Naidoo's thriller explores the issues of human rights and bullying as seen through the eyes of a 10-year-old Nigerian boy ad his sister, who come to London after their mother is murdered in retaliation for their father's political whistle-blowing.

Another book from last year that touched dramatically on a burning contemporary topic - the impact of Romanian refugees on a south coast community - was Girl in Red, by Gaye Hicyilmaz (Orion pound;4.99). Hicyilmaz is an author for whom a sudden clamour of attention would be richly deserved.

Although no zeitgeist novel, In Flame (Faber pound;4.99), her latest fiction about intense relationships, can be heartily recommended as a means of engaging the sorts of emotional and family conflict with which most adolescents will be able to identify.

A big new novel by Malorie Blackman, Noughts and Crosses (Doubleday pound;10.99), is a compelling mixture of alternative reality and romantic fiction and is due to be published next month. This is likely to prove her most controversial and most successful book to date - it mixes issues of racism and segregation with a Romeo and Juliet-type plot.

Red Fox, the Random House children's books imprint, this month launched a new young adult fiction list, Definitions. The four launch titles are all reissues, with the exception of The Leap, by Jonathan Stroud (Red Fox pound;4.99), whose debut novel, Buried Fire, was widely admired.

All four of the books on the Whitbread Children's Book of the Year shortlist - Coram Boy, by Jamila Gavin, Heaven Eyes, by David Almond, Arthur - The Seeing Stone, by Kevin Crossley-Holland, and Troy, by Ad le Geras - are splendid young adult reads, and significant for the fact that the last two are both, in their different ways, retellings which work beyond the age that myths and legends are normally encountered.

The Marsh award, presented biannually for a children's book that has been translated into English, is due to be announced on January 25. Each of the books on the shortlist (see above) has its own quirkiness and distinct character, emphasising the continuing need for greater access to books from other countries.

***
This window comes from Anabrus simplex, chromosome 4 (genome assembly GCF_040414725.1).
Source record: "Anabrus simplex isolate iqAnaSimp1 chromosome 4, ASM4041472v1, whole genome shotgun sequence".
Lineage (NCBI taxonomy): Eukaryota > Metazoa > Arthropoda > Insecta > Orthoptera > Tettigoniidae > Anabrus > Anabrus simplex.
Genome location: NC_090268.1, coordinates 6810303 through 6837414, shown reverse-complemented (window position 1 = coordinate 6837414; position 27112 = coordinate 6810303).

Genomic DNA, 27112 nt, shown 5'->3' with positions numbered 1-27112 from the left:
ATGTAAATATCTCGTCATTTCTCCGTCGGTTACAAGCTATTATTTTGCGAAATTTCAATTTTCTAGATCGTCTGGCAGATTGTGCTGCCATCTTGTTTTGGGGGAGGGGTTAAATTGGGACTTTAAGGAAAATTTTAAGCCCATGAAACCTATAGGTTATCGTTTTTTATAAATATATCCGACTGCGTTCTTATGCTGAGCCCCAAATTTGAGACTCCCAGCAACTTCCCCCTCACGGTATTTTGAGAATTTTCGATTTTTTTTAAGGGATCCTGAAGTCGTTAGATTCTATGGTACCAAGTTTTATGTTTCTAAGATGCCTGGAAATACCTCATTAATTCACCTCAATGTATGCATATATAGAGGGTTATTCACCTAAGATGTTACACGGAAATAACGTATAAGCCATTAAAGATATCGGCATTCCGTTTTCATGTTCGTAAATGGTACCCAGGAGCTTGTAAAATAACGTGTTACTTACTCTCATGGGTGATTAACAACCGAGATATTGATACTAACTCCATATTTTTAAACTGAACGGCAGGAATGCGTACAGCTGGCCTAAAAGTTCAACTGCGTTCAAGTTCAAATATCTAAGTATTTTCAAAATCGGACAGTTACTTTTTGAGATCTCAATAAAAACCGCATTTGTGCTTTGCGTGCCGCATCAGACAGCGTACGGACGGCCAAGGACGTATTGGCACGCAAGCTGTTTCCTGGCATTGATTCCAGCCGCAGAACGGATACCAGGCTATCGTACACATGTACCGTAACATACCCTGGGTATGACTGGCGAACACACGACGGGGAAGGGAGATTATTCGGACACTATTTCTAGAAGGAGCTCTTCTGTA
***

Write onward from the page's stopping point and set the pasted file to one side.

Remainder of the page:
Though they don't have to be translated, we sometimes have to wait an inordinate time for the best American teenage novels. One solution is to dedicate a shelf in the library to "imports", and to order in some American editions. See above for my top five US titles not available here.

Michael Thorn is deputy head of Hawkes Farm primary school, Hailsham, east Sussex.


THE FROG CASTLE, by Jostein Gaarder tr. from Norwegian by James Anderson (Orion pound;3.99) - a fairy tale with serious issues.

DREAMING IN BLACK AND WHITE, by Reinhardt Jung tr. from German by Antha Bell (Mammoth pound;3.99) - a powerful novel about the way we treat people with disabilities.

GREG, by Dirk Walbrecker, translated from German by Anthea Bell (Mammoth pound;4.99) - an inspired reworking of Kafka's "Metamorphosis".

DUEL, by David Grossman tr from Hebrew by Betsey Rosenberg (Bloomsbury pound;4.99) - an unusual study of love and betrayal.

TRANSATLANTIC ORDERS: MONSTER, by Walter Dean Myers, is a story of a 16-year-old's alleged involvement in a fatal shooting.

BUD, Not Buddy, by Christopher Paul Curtis is the story of a 10-year-old's search during the Depression for the father he's never seen.

OUT OF THE DUST, by Karen Hesse. Also set in the Depression, this tells story of pianist Billie Jo's Dust Bowl misfortunes. Written in blank verse.

MR WAS, by Pete Hautman, is a time travel thriller recreated from found notebooks.

DANGEROUS ANGELS, by Francesca Lia Block, is a single binding of the five Weetie Bat books which have cult status in America. Written in Block's racy West Coast overdrive